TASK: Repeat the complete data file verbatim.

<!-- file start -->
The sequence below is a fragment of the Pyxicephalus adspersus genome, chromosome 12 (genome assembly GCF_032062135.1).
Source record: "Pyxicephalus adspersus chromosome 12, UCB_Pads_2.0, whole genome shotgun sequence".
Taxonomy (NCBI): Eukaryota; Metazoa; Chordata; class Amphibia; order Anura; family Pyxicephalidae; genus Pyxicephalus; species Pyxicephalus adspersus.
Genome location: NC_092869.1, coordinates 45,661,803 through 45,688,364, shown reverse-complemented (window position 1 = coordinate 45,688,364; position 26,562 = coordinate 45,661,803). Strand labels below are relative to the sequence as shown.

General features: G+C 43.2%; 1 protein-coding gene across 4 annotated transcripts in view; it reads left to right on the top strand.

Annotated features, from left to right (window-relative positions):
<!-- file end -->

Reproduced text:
The sequence below is a fragment of the Pyxicephalus adspersus genome, chromosome 12 (genome assembly GCF_032062135.1).
Source record: "Pyxicephalus adspersus chromosome 12, UCB_Pads_2.0, whole genome shotgun sequence".
Taxonomy (NCBI): Eukaryota; Metazoa; Chordata; class Amphibia; order Anura; family Pyxicephalidae; genus Pyxicephalus; species Pyxicephalus adspersus.
Genome location: NC_092869.1, coordinates 45,661,803 through 45,688,364, shown reverse-complemented (window position 1 = coordinate 45,688,364; position 26,562 = coordinate 45,661,803). Strand labels below are relative to the sequence as shown.

General features: G+C 43.2%; 1 protein-coding gene across 4 annotated transcripts in view; it reads left to right on the top strand.

Annotated features, from left to right (window-relative positions):